Alternatively, clementine essential oil can be applied to the body, hair and skin, giving some of the health benefits associated with eating clementine. It is normally made using the peel of clementines and is rich in vitamin C as well as folic acid. The vitamin C in clementine essential oil boosts skin health by contributing to the production of collagen whilst the folic acid improves circulation and reduces fluid retention.5
Side effects and other concerns
Clementines are a good source of natural sugars and, therefore, can be consumed to replenish blood sugar levels. However, this also means that eating too many clementines can be detrimental and cause problems due to spikes in blood sugar levels.3 Therefore, like anything else, it is essential to consume them in moderation. It is recommended by the American Heart Association that an average adult should not eat more than four clementines a day, as exaggerating can lead to weight gain and other health problems.6 For example, clementines contain a compound known as furanocoumarins, which have been proven to interfere with some types of heart medications, including cholesterol-lowering statins. It is always advisable to consult a doctor or a healthcare professional to understand more about clementines and if they will affect any medication.2
In addition, people who suffer from citrus allergies and exhibit allergic reactions to other citrus fruits like oranges, limes, lemons and grapefruits are also likely to have allergic reactions to clementines. After consuming clementines, allergic reactions include having symptoms such as tingling, itching, redness and swelling of the lips, tongue and throat. However, it is important to note that allergic reactions can also occur after simply touching the fruit. This is due to a compound known as limonene found in the peel of many citrus fruits. It is always ideal to consult a doctor or a health specialist if you exhibit any allergic symptoms. Unfortunately, there is currently no cure for citrus allergies, but there are several over-the-counter allergy medications that can help soothe some of the symptoms. For mild cases, these include antihistamines and cortisone creams, whilst more severe allergic reactions may require the use of EpiPens.7
Clementines are citrus fruits that contain a wide range of health benefits due to their variety of nutrients and vitamins. Some of the health benefits include improving skin health, boosting immunity and preventing diseases. In addition, clementines are the perfect snack to incorporate into the diet as they are very easy to peel and portable. Their sweet nature is extremely appealing to both adults and children. However, it is important to consume them in moderation as they have a high sugar content and can cause allergic reactions.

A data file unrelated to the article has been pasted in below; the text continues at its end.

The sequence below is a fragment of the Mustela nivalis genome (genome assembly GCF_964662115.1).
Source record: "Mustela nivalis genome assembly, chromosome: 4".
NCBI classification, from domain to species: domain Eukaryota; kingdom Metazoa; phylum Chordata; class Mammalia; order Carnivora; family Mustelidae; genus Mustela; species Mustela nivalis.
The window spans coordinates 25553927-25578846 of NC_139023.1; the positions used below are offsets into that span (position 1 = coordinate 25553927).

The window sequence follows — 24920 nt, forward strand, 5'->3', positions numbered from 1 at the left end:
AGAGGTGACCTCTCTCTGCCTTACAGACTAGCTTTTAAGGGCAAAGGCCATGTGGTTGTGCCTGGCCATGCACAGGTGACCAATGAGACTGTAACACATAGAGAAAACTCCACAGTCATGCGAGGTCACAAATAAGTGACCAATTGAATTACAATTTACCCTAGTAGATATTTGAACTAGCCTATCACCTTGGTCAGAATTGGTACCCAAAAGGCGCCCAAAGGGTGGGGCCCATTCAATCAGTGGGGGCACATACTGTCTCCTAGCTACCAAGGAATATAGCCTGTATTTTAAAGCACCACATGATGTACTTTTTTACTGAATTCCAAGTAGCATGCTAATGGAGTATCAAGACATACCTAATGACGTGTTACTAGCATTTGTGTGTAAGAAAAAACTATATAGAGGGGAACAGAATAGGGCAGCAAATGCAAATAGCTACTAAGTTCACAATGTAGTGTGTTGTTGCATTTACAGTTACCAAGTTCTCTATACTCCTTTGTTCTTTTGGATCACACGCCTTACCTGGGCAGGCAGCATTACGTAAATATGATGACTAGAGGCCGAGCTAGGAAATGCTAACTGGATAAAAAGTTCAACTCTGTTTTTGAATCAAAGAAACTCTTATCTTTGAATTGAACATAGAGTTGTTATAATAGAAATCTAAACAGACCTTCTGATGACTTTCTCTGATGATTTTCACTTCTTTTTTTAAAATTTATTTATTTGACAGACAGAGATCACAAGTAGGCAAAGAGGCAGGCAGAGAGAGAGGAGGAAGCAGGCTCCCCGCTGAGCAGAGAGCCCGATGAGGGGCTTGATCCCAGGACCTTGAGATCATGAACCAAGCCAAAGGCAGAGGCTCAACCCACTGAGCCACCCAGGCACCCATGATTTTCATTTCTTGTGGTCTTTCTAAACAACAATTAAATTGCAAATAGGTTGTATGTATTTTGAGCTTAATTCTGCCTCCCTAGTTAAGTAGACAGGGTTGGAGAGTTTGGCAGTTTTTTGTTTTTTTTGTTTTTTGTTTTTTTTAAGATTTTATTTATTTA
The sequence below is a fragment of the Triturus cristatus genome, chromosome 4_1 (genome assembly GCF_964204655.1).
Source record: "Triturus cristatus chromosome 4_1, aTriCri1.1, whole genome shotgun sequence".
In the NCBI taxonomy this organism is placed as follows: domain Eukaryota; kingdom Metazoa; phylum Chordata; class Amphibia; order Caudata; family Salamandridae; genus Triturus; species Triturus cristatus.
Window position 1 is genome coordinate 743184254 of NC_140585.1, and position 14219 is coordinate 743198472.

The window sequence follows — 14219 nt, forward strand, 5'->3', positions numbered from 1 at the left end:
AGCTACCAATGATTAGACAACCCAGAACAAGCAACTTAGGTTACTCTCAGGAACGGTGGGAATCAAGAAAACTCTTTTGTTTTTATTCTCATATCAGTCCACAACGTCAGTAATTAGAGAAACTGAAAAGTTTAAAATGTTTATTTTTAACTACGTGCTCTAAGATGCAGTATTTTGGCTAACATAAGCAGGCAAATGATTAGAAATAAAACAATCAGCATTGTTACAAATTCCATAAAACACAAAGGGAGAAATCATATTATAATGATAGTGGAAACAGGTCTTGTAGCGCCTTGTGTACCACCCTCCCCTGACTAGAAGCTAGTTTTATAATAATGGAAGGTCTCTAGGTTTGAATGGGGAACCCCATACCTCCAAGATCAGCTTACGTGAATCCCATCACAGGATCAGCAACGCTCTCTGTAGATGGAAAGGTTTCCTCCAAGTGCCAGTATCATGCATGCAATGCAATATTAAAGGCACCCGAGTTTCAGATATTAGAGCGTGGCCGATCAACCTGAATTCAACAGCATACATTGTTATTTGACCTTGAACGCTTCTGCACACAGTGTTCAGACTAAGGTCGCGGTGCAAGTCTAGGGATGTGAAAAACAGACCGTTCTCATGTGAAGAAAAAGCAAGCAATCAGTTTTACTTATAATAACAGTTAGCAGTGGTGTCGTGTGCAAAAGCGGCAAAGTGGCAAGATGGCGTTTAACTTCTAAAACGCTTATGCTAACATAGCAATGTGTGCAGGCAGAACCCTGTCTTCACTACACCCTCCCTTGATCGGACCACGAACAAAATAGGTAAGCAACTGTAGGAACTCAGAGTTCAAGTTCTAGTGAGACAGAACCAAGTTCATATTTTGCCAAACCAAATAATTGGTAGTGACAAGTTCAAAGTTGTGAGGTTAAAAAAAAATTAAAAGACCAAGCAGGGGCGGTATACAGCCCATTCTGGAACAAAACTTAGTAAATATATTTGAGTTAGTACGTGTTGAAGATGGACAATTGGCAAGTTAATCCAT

- Younkin L. Why Clementines Are so Good for You. In: EatingWell [Internet]. 2020 [cited 2023 Apr 11]. Available from: https://www.eatingwell.com/article/7820892/why-clementines-are-so-good-for-you/.
- Shoemaker S. Clementine: Nutrition, Benefits, and How to Eat Them. In: Healthline [Internet]. 2020 [cited 2023 Apr 12]. Available from: https://www.healthline.com/nutrition/clementine-nutrition.
- Contributors WE. Health Benefits of Clementines. In: WebMD [Internet]. 2022 [cited 2023 Apr 11]. Available from: https://www.webmd.com/diet/health-benefits-clementines.
- Joanna. Are clementines good for you? 13 Reasons to Try Them. In: Healthier Steps [Internet]. 2023 [cited 2023 Apr 12]. Available from: https://healthiersteps.com/are-clementines-good-for-you-13-reasons-to-try-them/.
- Clementine Essential Oil | Organic Clementine Essential Oil - Nature In Bottle. www.natureinbottle.com [Internet]. [cited 2023 Apr 12]. Available from: https://www.natureinbottle.com/product/clementine_essential_oil.
- The dount whole. Can you eat too many clementines a day? In: www.thedonutwhole.com [Internet]. 2022 [cited 2023 Apr 12]. Available from: https://www.thedonutwhole.com/can-you-eat-too-many-clementines-a-day/.
- Centers NY & AS. Citrus Allergy. In: New York Allergy and Sinus Centers [Internet]. 2018 [cited 2023 Apr 12]. Available from: https://www.nyallergy.com/citrus-allergy/.